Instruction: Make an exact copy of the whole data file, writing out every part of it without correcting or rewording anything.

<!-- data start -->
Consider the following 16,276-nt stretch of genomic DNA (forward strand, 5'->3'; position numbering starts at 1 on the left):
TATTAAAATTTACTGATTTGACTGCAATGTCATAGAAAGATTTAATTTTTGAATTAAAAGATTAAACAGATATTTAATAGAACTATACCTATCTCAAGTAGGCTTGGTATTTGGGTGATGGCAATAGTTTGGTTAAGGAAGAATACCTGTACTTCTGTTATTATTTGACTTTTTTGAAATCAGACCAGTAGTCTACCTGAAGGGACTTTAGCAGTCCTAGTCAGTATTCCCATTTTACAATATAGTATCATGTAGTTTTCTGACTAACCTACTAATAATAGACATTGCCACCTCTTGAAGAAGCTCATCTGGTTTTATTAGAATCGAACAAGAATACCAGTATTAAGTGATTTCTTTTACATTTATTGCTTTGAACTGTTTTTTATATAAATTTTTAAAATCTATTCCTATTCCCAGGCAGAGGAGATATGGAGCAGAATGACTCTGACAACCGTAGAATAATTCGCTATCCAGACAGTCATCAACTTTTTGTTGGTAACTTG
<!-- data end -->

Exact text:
Consider the following 16,276-nt stretch of genomic DNA (forward strand, 5'->3'; position numbering starts at 1 on the left):
TATTAAAATTTACTGATTTGACTGCAATGTCATAGAAAGATTTAATTTTTGAATTAAAAGATTAAACAGATATTTAATAGAACTATACCTATCTCAAGTAGGCTTGGTATTTGGGTGATGGCAATAGTTTGGTTAAGGAAGAATACCTGTACTTCTGTTATTATTTGACTTTTTTGAAATCAGACCAGTAGTCTACCTGAAGGGACTTTAGCAGTCCTAGTCAGTATTCCCATTTTACAATATAGTATCATGTAGTTTTCTGACTAACCTACTAATAATAGACATTGCCACCTCTTGAAGAAGCTCATCTGGTTTTATTAGAATCGAACAAGAATACCAGTATTAAGTGATTTCTTTTACATTTATTGCTTTGAACTGTTTTTTATATAAATTTTTAAAATCTATTCCTATTCCCAGGCAGAGGAGATATGGAGCAGAATGACTCTGACAACCGTAGAATAATTCGCTATCCAGACAGTCATCAACTTTTTGTTGGTAACTTG